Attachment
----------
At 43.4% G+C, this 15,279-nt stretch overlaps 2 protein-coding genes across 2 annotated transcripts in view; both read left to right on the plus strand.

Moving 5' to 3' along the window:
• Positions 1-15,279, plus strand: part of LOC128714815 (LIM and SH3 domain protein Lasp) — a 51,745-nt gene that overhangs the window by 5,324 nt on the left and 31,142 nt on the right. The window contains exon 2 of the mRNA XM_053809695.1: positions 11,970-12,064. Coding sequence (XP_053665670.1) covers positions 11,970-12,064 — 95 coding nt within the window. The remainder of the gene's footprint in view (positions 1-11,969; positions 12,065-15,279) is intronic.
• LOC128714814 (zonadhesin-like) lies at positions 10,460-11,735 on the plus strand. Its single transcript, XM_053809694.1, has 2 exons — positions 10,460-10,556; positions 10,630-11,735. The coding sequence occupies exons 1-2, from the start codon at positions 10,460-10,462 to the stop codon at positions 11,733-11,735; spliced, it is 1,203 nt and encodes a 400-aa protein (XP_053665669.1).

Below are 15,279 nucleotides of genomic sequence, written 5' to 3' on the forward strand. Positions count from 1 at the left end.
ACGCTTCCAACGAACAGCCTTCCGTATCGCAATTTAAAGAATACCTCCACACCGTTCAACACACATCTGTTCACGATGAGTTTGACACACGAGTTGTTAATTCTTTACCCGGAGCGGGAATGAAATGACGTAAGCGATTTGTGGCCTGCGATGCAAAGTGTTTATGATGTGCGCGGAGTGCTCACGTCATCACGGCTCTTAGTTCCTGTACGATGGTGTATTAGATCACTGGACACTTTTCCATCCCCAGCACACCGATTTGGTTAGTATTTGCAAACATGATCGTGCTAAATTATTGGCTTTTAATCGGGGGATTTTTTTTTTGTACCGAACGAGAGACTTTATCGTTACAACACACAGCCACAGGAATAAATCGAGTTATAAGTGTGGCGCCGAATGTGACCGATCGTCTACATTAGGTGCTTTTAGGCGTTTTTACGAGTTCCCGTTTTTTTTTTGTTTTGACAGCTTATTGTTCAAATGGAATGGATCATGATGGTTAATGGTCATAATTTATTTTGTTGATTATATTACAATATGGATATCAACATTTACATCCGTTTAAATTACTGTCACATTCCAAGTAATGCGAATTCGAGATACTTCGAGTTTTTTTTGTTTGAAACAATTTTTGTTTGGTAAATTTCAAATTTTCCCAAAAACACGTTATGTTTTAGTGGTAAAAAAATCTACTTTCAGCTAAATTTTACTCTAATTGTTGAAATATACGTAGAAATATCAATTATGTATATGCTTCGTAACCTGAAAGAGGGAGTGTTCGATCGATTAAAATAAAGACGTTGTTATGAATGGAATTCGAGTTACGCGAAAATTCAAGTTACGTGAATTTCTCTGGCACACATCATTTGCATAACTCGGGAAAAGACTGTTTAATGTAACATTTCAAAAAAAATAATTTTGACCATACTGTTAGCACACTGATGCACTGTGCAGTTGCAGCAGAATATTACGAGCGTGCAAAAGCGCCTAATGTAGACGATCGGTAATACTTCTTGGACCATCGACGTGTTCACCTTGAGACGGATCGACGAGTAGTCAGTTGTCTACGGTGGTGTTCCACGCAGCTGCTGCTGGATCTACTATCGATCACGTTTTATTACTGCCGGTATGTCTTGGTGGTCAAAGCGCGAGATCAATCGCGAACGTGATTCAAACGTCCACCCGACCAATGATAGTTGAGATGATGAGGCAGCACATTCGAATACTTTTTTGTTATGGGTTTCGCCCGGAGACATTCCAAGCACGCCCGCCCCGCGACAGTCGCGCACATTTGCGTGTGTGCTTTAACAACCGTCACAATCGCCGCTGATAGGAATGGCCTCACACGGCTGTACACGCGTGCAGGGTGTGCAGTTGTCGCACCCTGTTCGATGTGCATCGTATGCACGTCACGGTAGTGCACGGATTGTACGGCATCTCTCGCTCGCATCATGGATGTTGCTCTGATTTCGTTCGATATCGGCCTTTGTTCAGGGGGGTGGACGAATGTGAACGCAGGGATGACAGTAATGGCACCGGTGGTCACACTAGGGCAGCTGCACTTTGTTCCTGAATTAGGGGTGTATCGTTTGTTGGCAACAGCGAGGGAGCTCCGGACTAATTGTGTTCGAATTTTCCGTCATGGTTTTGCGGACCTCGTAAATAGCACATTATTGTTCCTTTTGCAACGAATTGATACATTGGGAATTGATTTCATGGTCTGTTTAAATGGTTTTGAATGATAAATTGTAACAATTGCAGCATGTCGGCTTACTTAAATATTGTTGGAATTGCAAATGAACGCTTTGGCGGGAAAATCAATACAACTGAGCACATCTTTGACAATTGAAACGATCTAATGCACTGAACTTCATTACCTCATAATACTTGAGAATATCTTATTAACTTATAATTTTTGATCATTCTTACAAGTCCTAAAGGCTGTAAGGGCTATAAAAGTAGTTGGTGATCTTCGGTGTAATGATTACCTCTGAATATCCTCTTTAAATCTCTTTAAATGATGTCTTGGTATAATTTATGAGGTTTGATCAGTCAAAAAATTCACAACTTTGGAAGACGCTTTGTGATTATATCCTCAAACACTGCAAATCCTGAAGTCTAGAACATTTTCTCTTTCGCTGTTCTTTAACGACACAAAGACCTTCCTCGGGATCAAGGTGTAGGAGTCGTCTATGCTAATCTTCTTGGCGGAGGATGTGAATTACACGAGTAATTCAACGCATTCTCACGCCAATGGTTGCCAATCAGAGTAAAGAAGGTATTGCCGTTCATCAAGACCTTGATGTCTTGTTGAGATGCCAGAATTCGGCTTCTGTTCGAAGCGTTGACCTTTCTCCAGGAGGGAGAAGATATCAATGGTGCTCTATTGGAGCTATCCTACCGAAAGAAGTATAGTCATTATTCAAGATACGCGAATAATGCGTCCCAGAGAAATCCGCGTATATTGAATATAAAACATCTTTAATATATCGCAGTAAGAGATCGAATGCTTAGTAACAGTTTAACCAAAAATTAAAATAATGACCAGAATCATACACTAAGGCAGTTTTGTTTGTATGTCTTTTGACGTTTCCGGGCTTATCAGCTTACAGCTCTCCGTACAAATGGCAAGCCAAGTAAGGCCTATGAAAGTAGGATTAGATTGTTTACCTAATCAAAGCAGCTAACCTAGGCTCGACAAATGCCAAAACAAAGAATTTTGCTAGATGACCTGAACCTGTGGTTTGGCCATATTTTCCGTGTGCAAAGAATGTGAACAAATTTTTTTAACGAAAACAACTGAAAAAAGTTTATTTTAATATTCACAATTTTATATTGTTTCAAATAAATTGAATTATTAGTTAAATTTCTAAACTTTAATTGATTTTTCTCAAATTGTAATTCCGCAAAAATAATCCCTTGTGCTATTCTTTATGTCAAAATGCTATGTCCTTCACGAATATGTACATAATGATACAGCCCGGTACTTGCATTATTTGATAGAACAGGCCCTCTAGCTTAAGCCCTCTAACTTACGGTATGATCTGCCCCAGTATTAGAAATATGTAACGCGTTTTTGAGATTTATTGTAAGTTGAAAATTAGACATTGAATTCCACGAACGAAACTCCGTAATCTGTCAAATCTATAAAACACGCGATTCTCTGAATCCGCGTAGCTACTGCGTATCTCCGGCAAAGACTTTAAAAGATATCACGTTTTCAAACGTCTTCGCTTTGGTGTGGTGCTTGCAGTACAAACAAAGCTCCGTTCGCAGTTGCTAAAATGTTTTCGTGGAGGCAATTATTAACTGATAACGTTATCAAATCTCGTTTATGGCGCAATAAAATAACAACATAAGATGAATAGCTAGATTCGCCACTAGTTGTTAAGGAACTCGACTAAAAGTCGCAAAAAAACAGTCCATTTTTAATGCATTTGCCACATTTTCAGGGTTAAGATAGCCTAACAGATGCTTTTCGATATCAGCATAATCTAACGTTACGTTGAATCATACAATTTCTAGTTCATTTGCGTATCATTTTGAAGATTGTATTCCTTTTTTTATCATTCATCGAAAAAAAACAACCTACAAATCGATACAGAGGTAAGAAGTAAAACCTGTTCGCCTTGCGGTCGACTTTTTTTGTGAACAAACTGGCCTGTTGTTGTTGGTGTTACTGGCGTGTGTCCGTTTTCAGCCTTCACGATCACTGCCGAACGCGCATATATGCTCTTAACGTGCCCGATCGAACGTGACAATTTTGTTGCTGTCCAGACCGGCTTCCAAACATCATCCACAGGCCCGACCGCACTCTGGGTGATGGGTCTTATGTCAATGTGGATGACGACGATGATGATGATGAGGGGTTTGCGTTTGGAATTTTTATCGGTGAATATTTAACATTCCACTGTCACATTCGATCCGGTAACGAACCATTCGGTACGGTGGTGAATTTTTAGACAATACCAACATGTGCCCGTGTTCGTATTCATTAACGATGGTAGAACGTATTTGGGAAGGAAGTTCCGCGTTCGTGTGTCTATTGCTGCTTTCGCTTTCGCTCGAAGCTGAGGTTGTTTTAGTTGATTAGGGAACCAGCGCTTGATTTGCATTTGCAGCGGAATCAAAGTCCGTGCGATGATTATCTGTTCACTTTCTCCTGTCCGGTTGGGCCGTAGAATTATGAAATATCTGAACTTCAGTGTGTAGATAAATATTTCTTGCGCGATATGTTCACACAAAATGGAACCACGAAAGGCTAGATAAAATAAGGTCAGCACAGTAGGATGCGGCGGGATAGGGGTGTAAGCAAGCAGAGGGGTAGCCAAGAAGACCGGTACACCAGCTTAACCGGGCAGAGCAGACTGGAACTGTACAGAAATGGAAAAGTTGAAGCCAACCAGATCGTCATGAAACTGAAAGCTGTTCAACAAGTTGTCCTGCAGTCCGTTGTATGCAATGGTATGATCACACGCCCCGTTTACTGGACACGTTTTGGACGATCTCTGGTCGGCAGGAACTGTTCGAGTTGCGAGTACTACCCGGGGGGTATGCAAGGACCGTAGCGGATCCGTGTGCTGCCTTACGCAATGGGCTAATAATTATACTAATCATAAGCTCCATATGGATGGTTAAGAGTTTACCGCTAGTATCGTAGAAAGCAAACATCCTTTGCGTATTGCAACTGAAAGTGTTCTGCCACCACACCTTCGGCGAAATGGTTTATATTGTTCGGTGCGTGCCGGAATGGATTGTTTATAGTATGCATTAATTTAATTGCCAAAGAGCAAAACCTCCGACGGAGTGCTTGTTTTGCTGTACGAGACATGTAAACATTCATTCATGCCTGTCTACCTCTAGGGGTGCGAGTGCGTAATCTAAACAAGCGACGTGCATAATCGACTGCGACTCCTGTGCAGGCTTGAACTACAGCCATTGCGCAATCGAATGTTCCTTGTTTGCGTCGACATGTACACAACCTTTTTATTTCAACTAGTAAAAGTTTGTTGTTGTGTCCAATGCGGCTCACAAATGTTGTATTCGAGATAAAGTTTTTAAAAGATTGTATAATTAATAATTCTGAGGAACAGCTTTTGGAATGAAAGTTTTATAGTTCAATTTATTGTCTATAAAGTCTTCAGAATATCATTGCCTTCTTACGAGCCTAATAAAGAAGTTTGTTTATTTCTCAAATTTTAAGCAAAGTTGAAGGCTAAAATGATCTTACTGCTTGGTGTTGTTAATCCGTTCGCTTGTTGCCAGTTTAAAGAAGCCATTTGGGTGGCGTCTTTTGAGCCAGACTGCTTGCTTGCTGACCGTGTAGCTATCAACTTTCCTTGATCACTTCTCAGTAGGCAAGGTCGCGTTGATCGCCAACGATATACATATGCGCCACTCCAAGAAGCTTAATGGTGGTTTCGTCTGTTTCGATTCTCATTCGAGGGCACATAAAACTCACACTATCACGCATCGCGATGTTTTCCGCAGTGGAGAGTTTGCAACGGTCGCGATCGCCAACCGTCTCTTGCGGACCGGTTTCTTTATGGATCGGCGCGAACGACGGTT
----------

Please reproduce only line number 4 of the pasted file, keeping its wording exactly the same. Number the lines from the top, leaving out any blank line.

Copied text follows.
• LOC128714814 (zonadhesin-like) lies at positions 10,460-11,735 on the plus strand. Its single transcript, XM_053809694.1, has 2 exons — positions 10,460-10,556; positions 10,630-11,735. The coding sequence occupies exons 1-2, from the start codon at positions 10,460-10,462 to the stop codon at positions 11,733-11,735; spliced, it is 1,203 nt and encodes a 400-aa protein (XP_053665669.1).